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  • Treebeard Trust

Treebeard Trust’s Partner Survey: What We Learnt

Charitable Foundations are in the business of assessing others. We assess organisations, programmes, people, impact, balance sheets; whether it be for grants or impact investments, this is pretty much the core function of a funder. But there are some obvious barriers to this ‘assessment’ coming full circle – to grantees telling us what they think of our approach and our processes.

Treebeard Trust turned ten years old this year – as good a moment as any to look in the mirror. So, earlier this summer, we shared a short survey with our current and former partners.

As important factor was that we wanted our partners to be able to be entirely open, without feeling they were jeopardising the relationship.

To this end, partners were asked only to identify what kind of investment they had received from Treebeard (ten years in, our combined current and former portfolio size provided, we hoped, a reassuring cover!). We then asked partners to comment on Treebeard’s mission and values, on our assessment and reporting practices - and how these compared to their experiences with other funders. We also asked their thoughts generally on the post-investment support they received from Treebeard, and again, their experience of this with other funders.

We were grateful to receive thoughtful responses from 34 current and former partners. Eight respondents had received an equity investment (24%); one property (3%); four had received a debt investment (12%), and 26 had received a grant (76%). Three respondents had received both grant funding and financial investment.

It was interesting to read partners’ responses about our mission and values – our values in particular drew thought-provoking comments. For example, questions about whether our stated values are indeed ‘values’ in as much they are things we believe in, or, are they drivers of how we work? Are they about how we operate as an organisation, or about what we look for in others – or both? We plan to take the opportunity of a November trustee meeting to reflect on this collectively, and perhaps to revisit our values and clarify some of these points.

When it came to responses about due diligence and assessment processes – clarity, simplicity, proportionality won out as best practice. Treebeard’s light touch is appreciated, as is our personal approach. However, some responses led us to consider whether our open and personal approach means we sometimes fall short on clarity or consistency of process.

Helpfully, there were practical comments about post investment support – related to Treebeard and to funders more generally. It’s easy to think our partners love a “fund and step away” approach. Whilst that is appreciated in many cases, it was also clear from the responses that genuine and intelligent interaction between investor and investee – whatever the type of funding provided – is welcome. Even where a funder lacks specific knowledge about the work a partner is doing, they are still able to provide at least a layman’s perspective; at best, intelligent, challenging questions or examples of good practice (or pitfalls) they have seen elsewhere. And although many funders are unable to attend all partner events or respond to all updates, it was also clear from responses that even a brief acknowledgement of partner communications was appreciated.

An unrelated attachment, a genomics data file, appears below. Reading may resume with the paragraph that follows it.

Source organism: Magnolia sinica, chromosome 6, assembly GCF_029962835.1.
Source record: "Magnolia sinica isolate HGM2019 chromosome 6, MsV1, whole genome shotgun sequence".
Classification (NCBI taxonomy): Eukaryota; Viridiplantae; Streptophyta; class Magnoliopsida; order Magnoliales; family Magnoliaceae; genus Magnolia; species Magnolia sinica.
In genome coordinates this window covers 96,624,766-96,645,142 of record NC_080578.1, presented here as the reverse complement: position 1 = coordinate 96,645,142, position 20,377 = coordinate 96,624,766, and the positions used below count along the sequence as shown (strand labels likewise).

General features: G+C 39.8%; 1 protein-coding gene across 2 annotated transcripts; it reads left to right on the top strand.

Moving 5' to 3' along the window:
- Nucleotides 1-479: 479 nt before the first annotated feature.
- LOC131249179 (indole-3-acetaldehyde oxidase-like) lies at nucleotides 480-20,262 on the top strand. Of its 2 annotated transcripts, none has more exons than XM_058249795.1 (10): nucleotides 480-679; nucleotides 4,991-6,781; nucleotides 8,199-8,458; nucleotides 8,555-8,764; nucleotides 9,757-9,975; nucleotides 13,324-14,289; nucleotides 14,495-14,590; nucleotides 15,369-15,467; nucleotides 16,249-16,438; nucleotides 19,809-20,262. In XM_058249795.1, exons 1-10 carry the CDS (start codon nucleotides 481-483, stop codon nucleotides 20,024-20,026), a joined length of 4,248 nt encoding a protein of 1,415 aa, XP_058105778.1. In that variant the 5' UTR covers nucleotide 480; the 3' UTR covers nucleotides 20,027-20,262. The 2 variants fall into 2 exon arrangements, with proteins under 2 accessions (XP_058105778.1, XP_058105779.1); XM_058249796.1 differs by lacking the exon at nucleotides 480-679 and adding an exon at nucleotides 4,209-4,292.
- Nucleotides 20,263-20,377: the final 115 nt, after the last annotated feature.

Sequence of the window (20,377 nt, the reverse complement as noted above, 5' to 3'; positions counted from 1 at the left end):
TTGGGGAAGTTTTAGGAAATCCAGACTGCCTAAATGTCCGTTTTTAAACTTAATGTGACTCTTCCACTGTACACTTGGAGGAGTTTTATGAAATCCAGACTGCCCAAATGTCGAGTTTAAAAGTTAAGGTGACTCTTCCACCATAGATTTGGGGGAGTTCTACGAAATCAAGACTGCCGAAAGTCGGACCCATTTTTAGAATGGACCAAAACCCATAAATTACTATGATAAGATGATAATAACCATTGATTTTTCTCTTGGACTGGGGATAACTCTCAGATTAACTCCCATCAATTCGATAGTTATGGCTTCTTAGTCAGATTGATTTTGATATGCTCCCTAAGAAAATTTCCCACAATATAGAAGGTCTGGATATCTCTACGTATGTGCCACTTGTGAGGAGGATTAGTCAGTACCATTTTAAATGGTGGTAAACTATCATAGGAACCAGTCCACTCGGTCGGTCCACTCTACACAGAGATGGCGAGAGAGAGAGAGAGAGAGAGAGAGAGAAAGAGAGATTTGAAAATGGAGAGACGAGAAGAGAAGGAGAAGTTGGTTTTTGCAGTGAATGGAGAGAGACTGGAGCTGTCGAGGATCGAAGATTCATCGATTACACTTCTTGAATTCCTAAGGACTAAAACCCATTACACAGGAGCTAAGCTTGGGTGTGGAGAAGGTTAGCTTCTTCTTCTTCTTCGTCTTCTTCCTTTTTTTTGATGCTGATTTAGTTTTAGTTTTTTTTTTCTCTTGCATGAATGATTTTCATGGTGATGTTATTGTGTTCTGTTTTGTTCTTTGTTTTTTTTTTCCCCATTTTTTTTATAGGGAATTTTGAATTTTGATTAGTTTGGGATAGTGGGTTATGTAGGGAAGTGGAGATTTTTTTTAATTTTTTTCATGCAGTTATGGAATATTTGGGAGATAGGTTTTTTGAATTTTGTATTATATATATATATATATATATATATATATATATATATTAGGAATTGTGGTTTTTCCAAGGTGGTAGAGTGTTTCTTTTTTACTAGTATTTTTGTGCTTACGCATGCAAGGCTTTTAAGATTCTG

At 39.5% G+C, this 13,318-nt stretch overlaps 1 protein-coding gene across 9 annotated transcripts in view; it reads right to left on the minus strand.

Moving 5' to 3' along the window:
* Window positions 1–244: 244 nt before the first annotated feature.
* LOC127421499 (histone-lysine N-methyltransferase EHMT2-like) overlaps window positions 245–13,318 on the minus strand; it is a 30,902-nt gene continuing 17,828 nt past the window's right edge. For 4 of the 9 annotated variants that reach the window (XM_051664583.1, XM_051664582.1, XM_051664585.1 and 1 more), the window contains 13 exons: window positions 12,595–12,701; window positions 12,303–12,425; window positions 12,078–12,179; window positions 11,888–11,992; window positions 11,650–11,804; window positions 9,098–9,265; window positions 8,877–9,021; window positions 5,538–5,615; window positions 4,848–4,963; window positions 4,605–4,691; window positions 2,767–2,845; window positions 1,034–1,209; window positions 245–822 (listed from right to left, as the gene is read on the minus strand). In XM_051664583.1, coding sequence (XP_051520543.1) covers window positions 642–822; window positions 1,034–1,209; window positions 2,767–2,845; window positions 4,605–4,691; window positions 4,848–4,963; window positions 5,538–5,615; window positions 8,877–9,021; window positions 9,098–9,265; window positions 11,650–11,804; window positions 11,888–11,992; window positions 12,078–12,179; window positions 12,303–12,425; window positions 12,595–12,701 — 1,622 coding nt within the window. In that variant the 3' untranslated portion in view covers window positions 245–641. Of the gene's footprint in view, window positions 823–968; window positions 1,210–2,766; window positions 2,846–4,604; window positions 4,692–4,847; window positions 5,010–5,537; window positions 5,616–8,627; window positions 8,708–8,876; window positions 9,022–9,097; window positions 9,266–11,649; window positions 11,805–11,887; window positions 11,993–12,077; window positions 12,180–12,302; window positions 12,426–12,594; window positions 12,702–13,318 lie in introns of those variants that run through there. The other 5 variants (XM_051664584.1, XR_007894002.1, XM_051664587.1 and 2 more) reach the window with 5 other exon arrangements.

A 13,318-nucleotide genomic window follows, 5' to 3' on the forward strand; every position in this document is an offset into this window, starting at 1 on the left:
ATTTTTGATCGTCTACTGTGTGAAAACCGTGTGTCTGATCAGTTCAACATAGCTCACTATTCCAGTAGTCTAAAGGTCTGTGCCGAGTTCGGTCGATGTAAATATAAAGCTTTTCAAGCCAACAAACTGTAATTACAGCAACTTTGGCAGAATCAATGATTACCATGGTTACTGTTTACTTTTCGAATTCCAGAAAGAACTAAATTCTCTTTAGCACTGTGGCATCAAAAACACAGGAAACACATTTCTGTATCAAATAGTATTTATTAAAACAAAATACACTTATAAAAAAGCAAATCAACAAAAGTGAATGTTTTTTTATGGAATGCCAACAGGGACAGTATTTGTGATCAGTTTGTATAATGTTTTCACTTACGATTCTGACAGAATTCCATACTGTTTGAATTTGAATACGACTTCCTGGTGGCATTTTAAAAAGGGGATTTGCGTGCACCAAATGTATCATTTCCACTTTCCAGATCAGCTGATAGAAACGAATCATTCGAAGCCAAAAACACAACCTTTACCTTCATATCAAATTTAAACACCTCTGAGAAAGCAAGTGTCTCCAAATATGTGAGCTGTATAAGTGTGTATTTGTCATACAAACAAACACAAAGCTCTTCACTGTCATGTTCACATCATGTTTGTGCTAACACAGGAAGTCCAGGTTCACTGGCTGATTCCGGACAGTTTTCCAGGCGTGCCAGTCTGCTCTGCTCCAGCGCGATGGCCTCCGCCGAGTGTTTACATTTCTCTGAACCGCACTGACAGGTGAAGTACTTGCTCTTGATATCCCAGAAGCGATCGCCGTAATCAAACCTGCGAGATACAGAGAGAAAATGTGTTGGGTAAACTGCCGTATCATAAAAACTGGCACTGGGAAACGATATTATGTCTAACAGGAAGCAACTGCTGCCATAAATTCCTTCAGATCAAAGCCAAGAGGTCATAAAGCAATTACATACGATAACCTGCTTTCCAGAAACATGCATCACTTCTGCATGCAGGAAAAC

Perhaps to be expected, leading the way on the ‘worse practices’ front was lengthy, prescriptive reporting that goes unacknowledged, undiscussed (and possibly unread): unhelpful, demoralising and a drain on resources. Face to face engagement supported by data the partner was capturing for their own purposes, as opposed to filling out funder report forms, was the preferred approach.

One thing that stood out in the responses was the interest from our partners in hearing more about a funder’s work and strategy – indeed, hearing more from funders generally! There were some suggestions for funders to share newsletters – something Treebeard has been exploring this year – and a deeper insight into what funders are doing and why. We have determined therefore to make better use of our website, to include more content about issues we are exploring and what we are learning, and to share this content more proactively and directly with partners.

One thing is for certain: the survey was a worthwhile exercise – for Treebeard in that it has provided thought-provoking insight and actionable recommendations; but we hope it was similarly positive for those partners who participated, an opportunity to be entirely frank about what it is like to be on the other side of the fence.

Whilst maintaining partner anonymity, we’d be happy to discuss our survey further with funders who are interested to delve into the responses further; likewise, if other funders have carried out similar exercises and have insights to share, we’d be interested to hear about what you have learnt!


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